DEAR DR. FOX: I have been a dog trainer and behavior consultant for over 20 years and am certified by five dog-training organizations.
I am writing a book on puppy socialization for owners. I am researching the Bio Sensor program by Dr. Carmen Battaglia and have found that it is controversial, with some sources saying that there is no data to back up the claims. One example can be found at border-wars.com/2012/02/bio-sensor-is-bad-science-the-failure-of-super-dog.html.
Your name has come up in the discussion, and I am wondering if you could comment on the method. -- C.W., Los Angeles
DEAR C.W.: While I was an associate professor of psychology at Washington University and having my Ph.D. dissertation ("Integrative Development of Brain and Behavior in the Dog") published by the University of Chicago Press, the United States Army Veterinary Corps contacted me as a civilian advisor. They wanted help improving the in-field performance and well-being of their military dogs serving in Vietnam and being raised and trained at the Aberdeen Proving Grounds in Maryland. Although opposed to the war, I was concerned about both the dogs and the troops.
The German shepherd dogs that I saw initially were kennel-confined and shy, and in dire need of social and environmental enrichment -- remedies that I helped initiate. Their offspring were given various forms of sensory and social stimulation during their first weeks of life. These were based in large part on procedures and findings detailed in my dissertation and summarized in my book "Understanding Your Dog."
I worked with Col. M.W. Castleberry and his staff to set up what we decided to call the "Superdog Project." One officer, Dr. Jeff Lynn, worked closely with me and earned a master's degree from the Washington University department of psychology by detailing and evaluating this project, which was indeed a success.
It has disturbed me that various individuals have made claims to having developed or being involved in the Superdog Project, though I had no professional relationship with them and they never cited my original work on the beneficial effects of early brain and sensory stimulation in puppies. I see them as trying to capitalize on my work -- work that I did for no remuneration, and with the only purpose of helping improve the adaptability and performance of these military dogs under the stresses of combat, and saving a few soldiers' lives in the process.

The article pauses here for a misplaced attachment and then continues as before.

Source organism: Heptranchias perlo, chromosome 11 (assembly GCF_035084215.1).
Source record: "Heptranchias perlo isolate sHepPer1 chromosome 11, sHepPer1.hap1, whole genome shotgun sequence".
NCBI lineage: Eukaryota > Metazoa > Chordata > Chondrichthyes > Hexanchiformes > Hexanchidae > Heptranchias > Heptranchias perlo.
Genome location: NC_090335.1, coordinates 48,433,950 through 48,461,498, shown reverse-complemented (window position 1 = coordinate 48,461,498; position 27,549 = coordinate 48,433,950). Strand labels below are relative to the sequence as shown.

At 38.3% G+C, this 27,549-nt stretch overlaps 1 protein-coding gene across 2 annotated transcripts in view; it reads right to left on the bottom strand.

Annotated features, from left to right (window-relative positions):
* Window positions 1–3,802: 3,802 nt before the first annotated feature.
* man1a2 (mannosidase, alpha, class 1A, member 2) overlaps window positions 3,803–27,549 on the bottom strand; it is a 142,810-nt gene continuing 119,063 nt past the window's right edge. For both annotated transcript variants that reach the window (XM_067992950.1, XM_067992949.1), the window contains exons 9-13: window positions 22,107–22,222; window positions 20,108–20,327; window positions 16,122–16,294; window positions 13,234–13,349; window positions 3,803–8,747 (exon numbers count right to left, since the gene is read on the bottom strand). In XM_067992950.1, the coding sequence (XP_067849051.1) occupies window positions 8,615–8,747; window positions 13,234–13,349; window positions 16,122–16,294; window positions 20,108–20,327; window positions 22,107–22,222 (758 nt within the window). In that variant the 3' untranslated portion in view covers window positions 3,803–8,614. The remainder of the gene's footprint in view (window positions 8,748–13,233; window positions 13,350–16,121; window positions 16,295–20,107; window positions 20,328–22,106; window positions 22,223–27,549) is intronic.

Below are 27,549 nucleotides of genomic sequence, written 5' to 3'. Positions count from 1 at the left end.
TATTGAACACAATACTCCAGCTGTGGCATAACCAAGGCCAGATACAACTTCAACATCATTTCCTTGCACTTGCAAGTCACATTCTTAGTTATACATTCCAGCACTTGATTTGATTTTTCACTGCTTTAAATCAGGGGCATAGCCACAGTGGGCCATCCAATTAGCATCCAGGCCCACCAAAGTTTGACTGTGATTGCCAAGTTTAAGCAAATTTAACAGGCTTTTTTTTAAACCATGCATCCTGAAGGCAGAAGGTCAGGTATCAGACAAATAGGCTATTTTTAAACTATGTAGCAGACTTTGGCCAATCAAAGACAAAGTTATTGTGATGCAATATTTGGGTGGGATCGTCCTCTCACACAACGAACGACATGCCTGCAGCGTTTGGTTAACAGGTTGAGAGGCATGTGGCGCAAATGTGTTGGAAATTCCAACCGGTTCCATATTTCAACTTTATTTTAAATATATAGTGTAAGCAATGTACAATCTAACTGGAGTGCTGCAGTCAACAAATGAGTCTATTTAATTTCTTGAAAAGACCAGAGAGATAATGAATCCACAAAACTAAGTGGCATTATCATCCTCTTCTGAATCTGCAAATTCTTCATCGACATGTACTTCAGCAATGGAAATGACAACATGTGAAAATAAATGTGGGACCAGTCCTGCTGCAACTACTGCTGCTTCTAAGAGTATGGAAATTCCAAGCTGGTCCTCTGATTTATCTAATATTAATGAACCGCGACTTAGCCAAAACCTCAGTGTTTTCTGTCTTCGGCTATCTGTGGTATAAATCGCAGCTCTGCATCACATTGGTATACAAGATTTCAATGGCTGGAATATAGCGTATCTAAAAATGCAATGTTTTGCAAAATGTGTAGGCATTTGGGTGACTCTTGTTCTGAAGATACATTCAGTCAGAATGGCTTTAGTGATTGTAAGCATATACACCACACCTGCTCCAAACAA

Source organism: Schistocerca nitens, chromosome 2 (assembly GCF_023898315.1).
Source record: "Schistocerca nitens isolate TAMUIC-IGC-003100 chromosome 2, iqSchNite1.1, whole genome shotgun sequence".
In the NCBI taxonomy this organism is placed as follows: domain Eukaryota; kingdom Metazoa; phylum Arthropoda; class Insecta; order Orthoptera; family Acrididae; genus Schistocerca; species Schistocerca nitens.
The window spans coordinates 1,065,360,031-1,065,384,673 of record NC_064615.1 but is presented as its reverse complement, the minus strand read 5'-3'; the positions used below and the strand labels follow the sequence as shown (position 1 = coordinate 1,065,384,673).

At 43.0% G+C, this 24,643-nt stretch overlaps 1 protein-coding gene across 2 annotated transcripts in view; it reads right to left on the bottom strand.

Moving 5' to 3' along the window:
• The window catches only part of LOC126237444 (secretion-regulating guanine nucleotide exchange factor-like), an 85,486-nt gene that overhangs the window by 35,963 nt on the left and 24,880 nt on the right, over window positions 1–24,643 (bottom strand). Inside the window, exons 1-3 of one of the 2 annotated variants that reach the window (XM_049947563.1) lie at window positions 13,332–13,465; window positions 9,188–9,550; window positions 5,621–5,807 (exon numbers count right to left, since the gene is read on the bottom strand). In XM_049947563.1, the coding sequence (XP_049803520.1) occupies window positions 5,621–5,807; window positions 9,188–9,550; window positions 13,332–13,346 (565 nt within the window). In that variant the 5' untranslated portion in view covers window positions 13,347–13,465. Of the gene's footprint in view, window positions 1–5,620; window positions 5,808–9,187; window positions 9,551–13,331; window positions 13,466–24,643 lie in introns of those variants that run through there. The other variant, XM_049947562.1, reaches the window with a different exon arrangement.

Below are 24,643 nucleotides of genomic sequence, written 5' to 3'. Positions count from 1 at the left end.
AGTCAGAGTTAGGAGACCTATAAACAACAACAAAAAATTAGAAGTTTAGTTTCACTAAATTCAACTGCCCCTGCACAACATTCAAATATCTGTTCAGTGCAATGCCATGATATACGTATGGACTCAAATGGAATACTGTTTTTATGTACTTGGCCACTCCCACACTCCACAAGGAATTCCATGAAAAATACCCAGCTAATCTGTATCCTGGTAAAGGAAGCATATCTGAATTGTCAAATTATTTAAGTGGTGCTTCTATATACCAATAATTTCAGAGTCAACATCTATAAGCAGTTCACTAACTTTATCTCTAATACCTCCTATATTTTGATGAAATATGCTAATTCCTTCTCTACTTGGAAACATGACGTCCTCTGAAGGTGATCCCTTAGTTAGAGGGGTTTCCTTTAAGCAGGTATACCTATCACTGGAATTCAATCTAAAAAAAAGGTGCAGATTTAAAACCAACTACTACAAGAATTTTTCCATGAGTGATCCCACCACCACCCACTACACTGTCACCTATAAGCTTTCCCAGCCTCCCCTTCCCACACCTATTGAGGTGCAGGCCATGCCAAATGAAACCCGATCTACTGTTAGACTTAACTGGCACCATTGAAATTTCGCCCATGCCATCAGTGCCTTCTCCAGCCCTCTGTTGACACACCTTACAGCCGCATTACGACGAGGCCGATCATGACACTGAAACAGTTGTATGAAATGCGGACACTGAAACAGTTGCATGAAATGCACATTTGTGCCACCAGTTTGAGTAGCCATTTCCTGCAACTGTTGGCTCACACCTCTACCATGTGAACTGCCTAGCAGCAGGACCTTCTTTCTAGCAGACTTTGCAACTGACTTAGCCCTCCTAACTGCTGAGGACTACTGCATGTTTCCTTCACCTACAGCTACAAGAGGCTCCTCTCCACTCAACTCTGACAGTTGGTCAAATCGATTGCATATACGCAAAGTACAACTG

So long as American forces continue to operate in foreign countries with military dogs, I would like to see better protective footwear and protective vests (including cooling vests) and goggles provided as needed for the dogs. Additionally, suitable local dogs, better adapted to the area's climate and diseases, could be trained for military use and then brought back to the U.S. after service for adoption.
DEAR DR. FOX: Our sweet, blue-eyed, half-Siamese 9-year-old cat has a vomiting problem. She gulps her food down in desperation and then vomits. Sometimes she has a hairball; usually it's because she eats so fast. We have been scrupulous with her food and feed her a wet, high-protein diet. When we feed her in the garage, we let her relax awhile before letting her back into the house.
When we adopted her from the shelter, she was quite thin, and we knew that she had been abandoned. We thought that with time, she would adapt to frequent small feedings and a very loving home. This has become very troubling, as we've had to clean up her vomiting episodes on the couch and even on our bed. -- A.S., Ashland, Oregon
DEAR A.S.: This is an all-too-common problem in cats with many causes, and therefore solutions.
Eating too fast is one possible cause; therefore, cats do better being fed very small meals four to five times daily, rather than twice, or -- cat forbid! -- once daily. Some vets advise placing a couple of golf balls in the food to slow down the rate of ingestion. Chilled food from the fridge may trigger vomiting, and most especially food allergy and additives like carrageenan in canned cat food, which should be prohibited. Try my home-prepared food recipe, which you can find at DrFoxVet.com.
Also, check out some of the new freeze-dried cat foods, which must be soaked briefly before feeding.
(Send all mail to email@example.com or to Dr. Michael Fox in care of Universal Uclick, 1130 Walnut St., Kansas City, MO 64106. The volume of mail received prohibits personal replies, but questions and comments of general interest will be discussed in future columns.)